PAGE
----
Perception Trumps Reality



We all know that how-you’re-perceived is more important than who you are and what you do/what you’ve done. However, the raw pain and sense of betrayal of this injustice really eats at you when you’re again the victim of misperception. Take heart – here’s some advice on how to better align how-you’re-perceived and who-you’d-like-to-come-across!

  1. Know the delta between how others see you and how you’d like to be seen. It’s just the way of the world, and blame can’t be assigned on either side. Just work with what you have rather than objecting that it exists!
  2. Always focus on understanding the people involved, their motivations and the problem at hand. Knowing the lay-of-the-land will help you better understand the world view of others and how their world view impacts their perception of you.
  3. Understand the political landscape so you can build the relationships and messaging needed to better align perception and reality about your capabilities. Be flexible about who you like and whom you can work with. Question your own assumptions and conclusions about the people around you. Assume best intent of others, unless they prove otherwise to you – not just by what others say about them. These people don’t have to enter your inner circle, but it helps to build a broad range of professional connections to help align the perceptions with the facts.
  4. Make a proactive and ongoing investment in managing your brand, as that’s how others perceive you. People are going to have their perception about you anyway, so make it easy for them to see you as you’d like to be seen. Communicate proactively, transparently and regularly.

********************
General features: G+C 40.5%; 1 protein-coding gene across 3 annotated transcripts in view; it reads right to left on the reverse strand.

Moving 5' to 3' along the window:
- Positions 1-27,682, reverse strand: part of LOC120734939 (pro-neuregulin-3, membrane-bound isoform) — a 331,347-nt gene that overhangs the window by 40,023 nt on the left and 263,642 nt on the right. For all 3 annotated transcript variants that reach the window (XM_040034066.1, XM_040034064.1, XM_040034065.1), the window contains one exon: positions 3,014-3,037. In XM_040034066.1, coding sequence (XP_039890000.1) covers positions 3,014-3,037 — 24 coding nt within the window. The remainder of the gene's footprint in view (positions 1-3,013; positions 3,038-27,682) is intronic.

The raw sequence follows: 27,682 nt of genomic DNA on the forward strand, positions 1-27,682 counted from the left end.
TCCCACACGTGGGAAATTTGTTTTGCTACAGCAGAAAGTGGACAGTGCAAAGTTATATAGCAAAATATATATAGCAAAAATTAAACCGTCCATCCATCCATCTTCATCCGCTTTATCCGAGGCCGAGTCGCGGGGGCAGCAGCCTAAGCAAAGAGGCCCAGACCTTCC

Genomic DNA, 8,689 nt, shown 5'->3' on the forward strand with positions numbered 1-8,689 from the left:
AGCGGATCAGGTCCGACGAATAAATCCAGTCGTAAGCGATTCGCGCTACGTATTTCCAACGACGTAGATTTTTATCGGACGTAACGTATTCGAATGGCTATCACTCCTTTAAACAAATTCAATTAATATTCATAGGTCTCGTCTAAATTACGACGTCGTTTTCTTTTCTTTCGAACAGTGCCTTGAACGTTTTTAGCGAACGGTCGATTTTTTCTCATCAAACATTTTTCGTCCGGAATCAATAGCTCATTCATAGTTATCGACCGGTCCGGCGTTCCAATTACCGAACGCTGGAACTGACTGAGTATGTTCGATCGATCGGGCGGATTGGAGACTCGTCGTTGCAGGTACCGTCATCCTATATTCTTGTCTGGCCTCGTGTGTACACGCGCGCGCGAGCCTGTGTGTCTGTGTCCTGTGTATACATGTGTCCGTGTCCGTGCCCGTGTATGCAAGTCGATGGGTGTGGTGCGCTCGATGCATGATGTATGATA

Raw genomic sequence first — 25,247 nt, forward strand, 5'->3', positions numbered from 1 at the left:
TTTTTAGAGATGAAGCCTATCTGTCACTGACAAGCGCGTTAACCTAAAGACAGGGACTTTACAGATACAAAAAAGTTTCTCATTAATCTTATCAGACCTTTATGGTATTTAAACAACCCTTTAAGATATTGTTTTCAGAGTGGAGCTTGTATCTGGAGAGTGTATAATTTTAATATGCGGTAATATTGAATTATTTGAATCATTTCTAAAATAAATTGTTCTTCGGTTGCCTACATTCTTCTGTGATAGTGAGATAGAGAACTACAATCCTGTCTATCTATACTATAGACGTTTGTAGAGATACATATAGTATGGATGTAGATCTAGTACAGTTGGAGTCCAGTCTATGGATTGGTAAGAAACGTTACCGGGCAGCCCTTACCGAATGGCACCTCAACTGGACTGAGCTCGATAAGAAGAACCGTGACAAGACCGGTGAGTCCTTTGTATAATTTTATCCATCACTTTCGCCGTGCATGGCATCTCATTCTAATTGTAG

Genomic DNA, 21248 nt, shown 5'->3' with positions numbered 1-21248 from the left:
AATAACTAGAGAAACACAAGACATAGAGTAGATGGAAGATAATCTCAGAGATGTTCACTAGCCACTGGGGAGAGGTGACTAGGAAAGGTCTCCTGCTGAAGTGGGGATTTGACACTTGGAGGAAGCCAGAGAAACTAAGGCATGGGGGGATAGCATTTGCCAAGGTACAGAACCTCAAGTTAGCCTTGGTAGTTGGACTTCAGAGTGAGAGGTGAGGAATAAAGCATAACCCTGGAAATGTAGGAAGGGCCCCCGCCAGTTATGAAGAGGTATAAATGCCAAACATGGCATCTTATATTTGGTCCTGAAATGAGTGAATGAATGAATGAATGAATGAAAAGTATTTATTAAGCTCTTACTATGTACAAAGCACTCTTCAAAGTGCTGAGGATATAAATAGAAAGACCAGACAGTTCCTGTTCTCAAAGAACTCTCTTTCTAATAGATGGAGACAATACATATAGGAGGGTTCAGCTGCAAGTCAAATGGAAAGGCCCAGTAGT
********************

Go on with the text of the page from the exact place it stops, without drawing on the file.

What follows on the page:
5. Don’t let misalignments in perception slide. Not knowing what’s being said about you or not saying and doing something about it can be interpreted as tacit approval and weakness.
  6. Figure out who’s playing what political games and for what purpose. The key players of these games are probably impacting how you are perceived by others.
  7. Manage your own emotions and reactions, especially when you are a victim of political games. It’s not that your emotions are illogical or unwarranted, it’s that many people feel uncomfortable and helpless around others who are responding emotionally, and most people think that over-emotives can’t be competent.
  8. Do what you can to facilitate a more transparent, more trusting environment and culture one conversation, one leader, one organization at a time.
  9. Stuff happens to the best relationships, to the best people. Nurture true and deep relationships with good people and stand behind the people in your close network, even if circumstances are making them act out of character. Try to understand what they are going through and be as gracious and supportive and forgiving as you can be.
  10. Regardless of which seat you might have at the table, if you have one at all. In other words, see all problems as opportunities to lead. Turning negative energy and emotions into a positive course forward helps not just you but everyone around you. Are you resilient and courageous enough to see the opportunity in every disaster?

What are your thoughts? What will you do differently the next time?

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